I thought that this was an interesting perspective. I would always want to say, "I did all I could for my child." And I would at least have that peace. But I never thought about looking back and wishing that I'd stopped sooner, as several of these parents did. Because I guess they knew that the child was going to die. And now that the child had died, they realized that it wasn't all that important to give them more time here, when the time is spent in that way.

It has really made me think a lot about this subject. And I've been thinking about it a lot since your e-mail. And I know we exchanged several long e-mails about this subject a long time ago.

I know that as parents, we do the best we can. There are some things that a parent should never have to decide. This is one of them. I would like to tell you that I would not let my child suffer. I would like to tell you that I would be able to separate out what is best for my child and what is best for me. I would like to be able to tell you that I would make the decision, stick with it and go through with it. But Dream Mom, I just can't. I just do not know what I would do if I were in your situation. It is a hell I never want to enter. And I'm sure that it is a very lonely place.

Please know that I am here for you. I am sorry I cannot give you better thoughts on this matter, as it is so very important. But I think that you are doing the best job anyone could do under the circumstances. I guess my best advice is to put Dear Son’s needs ahead of your own. Make the decision based on his situation - and not on your fear of what will happen to you when he dies. That is really the only advice that I have. Because when the time comes, you will know that you made your decision out of love and not out of fear.

One of the mothers of a survivor in this show tonight said that this ordeal taught her she can deal with anything. That it showed her how strong she is and that nothing is too much for her to handle now. I thought of you when she said that. Even if you wonder about your strength, Dream Mom, please know that I do not wonder about it. I know you have it and I know that you will find it when you need it. It is right there, in your heart.”

4 comments:

Wrkinprogress said...

Your friend is very wise, and gave you good counsel. I think that her admonishment to act out of love rather than fear is probably the most beneficial piece of advice you could receive.

The bottom line is that none of us know when it's "our time" until it's our time. I can't help but think that you will know in your heart of hearts when the trying is not worth the cost.

From my own loss of a spouse, I can tell you that you do indeed find strength when you least expect it. I will also say that losing a spouse is different from losing a child -- not that I've had the experience of losing a child myself, but I can project that there's a great difference between the life of an adult spouse and the life of someone you've given birth to or adopted into your family.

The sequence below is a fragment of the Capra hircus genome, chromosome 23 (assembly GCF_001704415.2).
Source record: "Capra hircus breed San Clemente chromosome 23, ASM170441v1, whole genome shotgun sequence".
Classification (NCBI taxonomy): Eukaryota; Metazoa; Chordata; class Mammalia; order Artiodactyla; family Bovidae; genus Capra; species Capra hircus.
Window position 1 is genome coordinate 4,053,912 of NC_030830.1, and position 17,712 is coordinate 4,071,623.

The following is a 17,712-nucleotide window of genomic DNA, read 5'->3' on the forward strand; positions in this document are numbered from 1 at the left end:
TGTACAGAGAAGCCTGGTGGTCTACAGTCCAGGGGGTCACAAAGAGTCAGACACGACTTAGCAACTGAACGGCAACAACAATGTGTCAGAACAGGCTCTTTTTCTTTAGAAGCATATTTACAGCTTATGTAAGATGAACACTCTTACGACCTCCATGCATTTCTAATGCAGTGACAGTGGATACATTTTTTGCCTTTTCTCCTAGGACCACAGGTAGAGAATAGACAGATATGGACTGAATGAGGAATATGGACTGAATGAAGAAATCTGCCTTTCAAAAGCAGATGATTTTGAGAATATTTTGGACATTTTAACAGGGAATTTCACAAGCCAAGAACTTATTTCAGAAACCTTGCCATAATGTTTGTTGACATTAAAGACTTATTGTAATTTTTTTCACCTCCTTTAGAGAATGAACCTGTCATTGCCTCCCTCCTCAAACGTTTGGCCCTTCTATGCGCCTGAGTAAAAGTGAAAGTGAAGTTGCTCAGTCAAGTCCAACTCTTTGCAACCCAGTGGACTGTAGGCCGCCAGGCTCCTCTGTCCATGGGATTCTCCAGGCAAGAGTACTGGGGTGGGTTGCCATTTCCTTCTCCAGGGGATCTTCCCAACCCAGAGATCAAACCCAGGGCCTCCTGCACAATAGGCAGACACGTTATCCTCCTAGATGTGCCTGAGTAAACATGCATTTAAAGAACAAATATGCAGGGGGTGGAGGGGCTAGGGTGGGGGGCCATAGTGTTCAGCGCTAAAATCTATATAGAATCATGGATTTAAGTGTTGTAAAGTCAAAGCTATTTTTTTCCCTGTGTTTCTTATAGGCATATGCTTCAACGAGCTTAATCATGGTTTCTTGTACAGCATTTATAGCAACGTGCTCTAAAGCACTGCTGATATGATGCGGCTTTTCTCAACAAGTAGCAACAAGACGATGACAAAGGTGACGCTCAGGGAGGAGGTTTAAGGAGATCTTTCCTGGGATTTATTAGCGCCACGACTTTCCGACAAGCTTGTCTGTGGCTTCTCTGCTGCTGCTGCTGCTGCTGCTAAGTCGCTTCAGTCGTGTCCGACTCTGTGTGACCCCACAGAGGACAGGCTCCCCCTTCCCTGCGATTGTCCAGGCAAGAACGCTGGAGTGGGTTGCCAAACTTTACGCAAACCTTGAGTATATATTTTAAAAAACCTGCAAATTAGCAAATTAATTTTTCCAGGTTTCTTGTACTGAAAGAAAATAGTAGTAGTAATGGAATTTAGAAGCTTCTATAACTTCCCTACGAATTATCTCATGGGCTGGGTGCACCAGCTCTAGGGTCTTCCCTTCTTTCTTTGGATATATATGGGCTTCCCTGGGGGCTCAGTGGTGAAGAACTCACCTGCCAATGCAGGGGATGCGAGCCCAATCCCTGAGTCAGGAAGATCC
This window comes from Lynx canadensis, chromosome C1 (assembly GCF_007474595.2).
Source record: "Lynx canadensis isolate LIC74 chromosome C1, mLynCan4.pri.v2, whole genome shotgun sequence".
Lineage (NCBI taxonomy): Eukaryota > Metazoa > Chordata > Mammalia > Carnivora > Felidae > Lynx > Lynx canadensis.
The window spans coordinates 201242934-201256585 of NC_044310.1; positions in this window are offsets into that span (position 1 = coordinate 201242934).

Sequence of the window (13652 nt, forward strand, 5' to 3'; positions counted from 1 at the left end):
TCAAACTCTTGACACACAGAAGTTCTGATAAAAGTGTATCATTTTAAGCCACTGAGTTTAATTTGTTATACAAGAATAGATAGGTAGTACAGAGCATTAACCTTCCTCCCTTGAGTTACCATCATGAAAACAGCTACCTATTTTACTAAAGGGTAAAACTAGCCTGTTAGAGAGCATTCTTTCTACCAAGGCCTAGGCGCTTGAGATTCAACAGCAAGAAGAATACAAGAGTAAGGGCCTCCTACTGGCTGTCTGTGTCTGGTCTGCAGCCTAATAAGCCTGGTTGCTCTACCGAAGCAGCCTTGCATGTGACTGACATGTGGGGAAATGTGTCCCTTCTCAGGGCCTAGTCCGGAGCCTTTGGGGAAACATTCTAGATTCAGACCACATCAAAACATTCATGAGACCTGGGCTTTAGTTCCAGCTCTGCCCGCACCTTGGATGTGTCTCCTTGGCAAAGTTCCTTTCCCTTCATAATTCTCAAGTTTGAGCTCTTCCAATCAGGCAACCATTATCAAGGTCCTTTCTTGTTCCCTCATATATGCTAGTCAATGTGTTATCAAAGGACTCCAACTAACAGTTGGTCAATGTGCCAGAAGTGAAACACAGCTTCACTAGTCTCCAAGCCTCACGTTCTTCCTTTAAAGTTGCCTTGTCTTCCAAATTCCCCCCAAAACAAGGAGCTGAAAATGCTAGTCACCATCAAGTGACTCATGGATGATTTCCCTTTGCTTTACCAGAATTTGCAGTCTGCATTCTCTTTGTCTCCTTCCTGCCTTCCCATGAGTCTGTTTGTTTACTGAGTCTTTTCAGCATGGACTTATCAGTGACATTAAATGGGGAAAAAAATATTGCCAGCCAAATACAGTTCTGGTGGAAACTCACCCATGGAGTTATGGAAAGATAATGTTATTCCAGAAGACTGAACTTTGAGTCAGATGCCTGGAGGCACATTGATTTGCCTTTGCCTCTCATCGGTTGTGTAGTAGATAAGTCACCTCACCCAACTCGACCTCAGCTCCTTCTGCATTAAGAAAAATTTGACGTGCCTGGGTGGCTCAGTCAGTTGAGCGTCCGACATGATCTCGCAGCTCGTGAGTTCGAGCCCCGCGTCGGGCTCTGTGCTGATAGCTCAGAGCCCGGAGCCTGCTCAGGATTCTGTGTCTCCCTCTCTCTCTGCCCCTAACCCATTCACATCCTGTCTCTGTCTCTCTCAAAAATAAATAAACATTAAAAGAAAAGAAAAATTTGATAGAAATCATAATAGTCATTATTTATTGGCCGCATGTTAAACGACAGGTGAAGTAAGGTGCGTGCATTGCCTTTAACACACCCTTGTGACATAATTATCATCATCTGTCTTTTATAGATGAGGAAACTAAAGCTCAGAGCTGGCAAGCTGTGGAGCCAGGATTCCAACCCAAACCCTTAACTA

I hope you can find peace about this issue, and any others that trouble you. If I had a magic wand to wave for you, you can rest assured that the rest of the country would feel the breeze from my powerful waving on your behalf.

Please keep blogging. I so appreciate your willingness to share such a tender part of yourself here. I know it benefits all who read it, and I feel certain that your experience will be exactly what another person needs to help them make it through a painful ordeal of their own.

Much love to you and to Dear Son,
WIP

jbbzmom said...

What a terrific friend you have with excellent advice. She is right about one thing - you are such a strong person w/ an amazing love for your DS that I think you will make the right decision when the time comes. Bless you both and know that you and your family are in my prayers daily...

Anonymous said...

I too think your friend has given you wise counsel and I pray that I never have to make that decision myself for my son. My husband died when our son was just over 4 (he is now 18) and our attorney and friend told me at that time that I should have an Advance Directive and Durable Medical Power of Atty in place for my son. She said that I was now the only parent and if we were in a car accident and I was incapacitated or died how would I want my son's life to proceed? Would I want to leave that decision to my sister or whomever would be caring for him or would I want them to know what I wanted for my son? Of course it was all theoretical and I made the most difficult decisions of my life knowing that they were not imminent or would perhaps ever be put in place. I cannot imagine how much more difficult it would be if I were faced with the reality that I was making a choice for something that could happen soon. I find it somewhat ironic that the reason my husband choose not to live with his illness was that he felt I wouldn't be able to let him go if/when the time came, yet he left me with the decision as to how and when I would let our son go.
I keep you and Dear Son in my prayers at all times and I am constantly amazed by the universe that brings us together.

Cathy said...

Like everyone else has said, you have a wonderful friend dream mom. She is very wise. I also have come to know you're incredible strength over the last months.

I can't begin to try and convince you that I know what you are going through. I can only tell you that if I could take your pain away for even one day, I would gladly do so.

I hope you always know how many friends you have who will be here for you.

No parent should ever have to make these type decisions. I'm sorry this has landed on your shoulder's. I hope dear son's dad helps you as you face whatever comes.

keep blogging dream mom, let us support you in any way we can.